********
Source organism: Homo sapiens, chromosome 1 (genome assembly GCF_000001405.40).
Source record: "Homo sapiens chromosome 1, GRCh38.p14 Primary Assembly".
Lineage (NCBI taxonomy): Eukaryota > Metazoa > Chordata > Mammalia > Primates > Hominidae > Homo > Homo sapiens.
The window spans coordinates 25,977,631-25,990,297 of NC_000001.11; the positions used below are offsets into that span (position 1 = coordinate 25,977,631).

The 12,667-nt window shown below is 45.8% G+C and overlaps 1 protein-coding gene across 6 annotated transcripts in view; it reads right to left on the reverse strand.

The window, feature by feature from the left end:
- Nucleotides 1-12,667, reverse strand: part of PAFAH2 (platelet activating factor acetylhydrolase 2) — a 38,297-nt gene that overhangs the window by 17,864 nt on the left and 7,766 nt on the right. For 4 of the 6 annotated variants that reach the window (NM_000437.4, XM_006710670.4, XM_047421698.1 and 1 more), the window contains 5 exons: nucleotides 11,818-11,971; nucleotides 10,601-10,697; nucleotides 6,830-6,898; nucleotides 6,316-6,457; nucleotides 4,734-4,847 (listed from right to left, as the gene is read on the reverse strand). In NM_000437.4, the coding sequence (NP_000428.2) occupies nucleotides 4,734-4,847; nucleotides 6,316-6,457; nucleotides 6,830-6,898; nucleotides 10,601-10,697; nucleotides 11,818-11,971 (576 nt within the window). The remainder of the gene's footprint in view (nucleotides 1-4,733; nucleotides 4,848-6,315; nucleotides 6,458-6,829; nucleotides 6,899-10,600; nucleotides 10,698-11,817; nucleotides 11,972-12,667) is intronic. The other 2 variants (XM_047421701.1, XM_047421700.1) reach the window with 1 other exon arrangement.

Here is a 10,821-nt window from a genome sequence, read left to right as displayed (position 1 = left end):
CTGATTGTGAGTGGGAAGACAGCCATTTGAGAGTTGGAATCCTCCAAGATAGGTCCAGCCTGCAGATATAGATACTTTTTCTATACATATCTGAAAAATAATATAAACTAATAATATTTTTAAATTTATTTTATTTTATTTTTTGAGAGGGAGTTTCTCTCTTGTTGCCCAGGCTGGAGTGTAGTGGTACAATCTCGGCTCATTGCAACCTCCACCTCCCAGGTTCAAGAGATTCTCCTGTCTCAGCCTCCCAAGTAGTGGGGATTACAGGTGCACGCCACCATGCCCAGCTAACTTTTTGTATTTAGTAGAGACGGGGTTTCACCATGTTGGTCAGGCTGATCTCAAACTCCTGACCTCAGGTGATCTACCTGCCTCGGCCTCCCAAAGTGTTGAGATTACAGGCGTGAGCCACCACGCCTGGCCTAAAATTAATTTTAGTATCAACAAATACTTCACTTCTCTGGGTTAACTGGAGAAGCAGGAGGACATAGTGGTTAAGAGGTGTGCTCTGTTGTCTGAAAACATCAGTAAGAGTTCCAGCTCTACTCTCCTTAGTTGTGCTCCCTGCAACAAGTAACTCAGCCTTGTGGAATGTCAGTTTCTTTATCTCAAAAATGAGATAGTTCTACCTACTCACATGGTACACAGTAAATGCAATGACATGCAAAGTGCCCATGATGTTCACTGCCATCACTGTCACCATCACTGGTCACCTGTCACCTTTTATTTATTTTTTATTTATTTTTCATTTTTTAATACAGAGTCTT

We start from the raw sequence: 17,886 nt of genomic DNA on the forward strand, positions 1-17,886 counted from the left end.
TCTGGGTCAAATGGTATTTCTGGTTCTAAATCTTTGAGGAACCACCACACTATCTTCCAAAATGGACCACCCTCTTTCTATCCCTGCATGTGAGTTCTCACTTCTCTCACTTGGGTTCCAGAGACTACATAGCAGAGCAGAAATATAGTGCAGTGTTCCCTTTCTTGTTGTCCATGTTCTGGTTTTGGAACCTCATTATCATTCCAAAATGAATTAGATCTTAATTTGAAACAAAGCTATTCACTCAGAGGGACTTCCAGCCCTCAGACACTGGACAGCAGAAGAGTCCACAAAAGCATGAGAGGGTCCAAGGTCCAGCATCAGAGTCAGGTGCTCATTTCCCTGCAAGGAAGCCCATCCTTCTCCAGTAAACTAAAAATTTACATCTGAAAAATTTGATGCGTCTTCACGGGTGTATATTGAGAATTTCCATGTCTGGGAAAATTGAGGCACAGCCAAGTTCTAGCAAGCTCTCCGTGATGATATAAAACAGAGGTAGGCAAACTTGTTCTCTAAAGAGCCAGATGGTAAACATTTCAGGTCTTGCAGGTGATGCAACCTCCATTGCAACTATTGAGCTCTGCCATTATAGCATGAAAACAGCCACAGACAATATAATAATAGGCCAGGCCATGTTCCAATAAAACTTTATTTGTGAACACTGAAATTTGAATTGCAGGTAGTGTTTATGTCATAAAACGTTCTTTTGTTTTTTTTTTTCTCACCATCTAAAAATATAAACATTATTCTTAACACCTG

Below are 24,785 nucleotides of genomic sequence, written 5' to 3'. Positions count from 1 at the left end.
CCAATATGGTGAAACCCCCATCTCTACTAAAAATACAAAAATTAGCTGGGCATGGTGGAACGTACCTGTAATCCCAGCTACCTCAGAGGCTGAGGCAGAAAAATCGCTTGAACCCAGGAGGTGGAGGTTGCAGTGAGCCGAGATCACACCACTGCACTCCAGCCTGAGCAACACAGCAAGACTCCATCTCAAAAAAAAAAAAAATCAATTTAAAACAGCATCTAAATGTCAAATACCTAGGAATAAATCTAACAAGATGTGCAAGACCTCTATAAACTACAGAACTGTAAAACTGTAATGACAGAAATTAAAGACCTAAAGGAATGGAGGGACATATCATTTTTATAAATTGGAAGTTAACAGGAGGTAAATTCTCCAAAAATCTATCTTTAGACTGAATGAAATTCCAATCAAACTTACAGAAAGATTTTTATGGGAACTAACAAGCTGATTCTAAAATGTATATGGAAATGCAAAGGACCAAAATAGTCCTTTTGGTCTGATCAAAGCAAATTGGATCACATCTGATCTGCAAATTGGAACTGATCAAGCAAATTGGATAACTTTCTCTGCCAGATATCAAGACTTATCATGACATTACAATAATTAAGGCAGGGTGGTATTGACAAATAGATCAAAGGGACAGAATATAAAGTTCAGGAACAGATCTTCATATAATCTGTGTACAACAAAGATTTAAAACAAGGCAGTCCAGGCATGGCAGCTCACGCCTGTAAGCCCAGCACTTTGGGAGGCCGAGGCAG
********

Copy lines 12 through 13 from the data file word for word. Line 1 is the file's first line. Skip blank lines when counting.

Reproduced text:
Below are 24,785 nucleotides of genomic sequence, written 5' to 3'. Positions count from 1 at the left end.
CCAATATGGTGAAACCCCCATCTCTACTAAAAATACAAAAATTAGCTGGGCATGGTGGAACGTACCTGTAATCCCAGCTACCTCAGAGGCTGAGGCAGAAAAATCGCTTGAACCCAGGAGGTGGAGGTTGCAGTGAGCCGAGATCACACCACTGCACTCCAGCCTGAGCAACACAGCAAGACTCCATCTCAAAAAAAAAAAAAATCAATTTAAAACAGCATCTAAATGTCAAATACCTAGGAATAAATCTAACAAGATGTGCAAGACCTCTATAAACTACAGAACTGTAAAACTGTAATGACAGAAATTAAAGACCTAAAGGAATGGAGGGACATATCATTTTTATAAATTGGAAGTTAACAGGAGGTAAATTCTCCAAAAATCTATCTTTAGACTGAATGAAATTCCAATCAAACTTACAGAAAGATTTTTATGGGAACTAACAAGCTGATTCTAAAATGTATATGGAAATGCAAAGGACCAAAATAGTCCTTTTGGTCTGATCAAAGCAAATTGGATCACATCTGATCTGCAAATTGGAACTGATCAAGCAAATTGGATAACTTTCTCTGCCAGATATCAAGACTTATCATGACATTACAATAATTAAGGCAGGGTGGTATTGACAAATAGATCAAAGGGACAGAATATAAAGTTCAGGAACAGATCTTCATATAATCTGTGTACAACAAAGATTTAAAACAAGGCAGTCCAGGCATGGCAGCTCACGCCTGTAAGCCCAGCACTTTGGGAGGCCGAGGCAG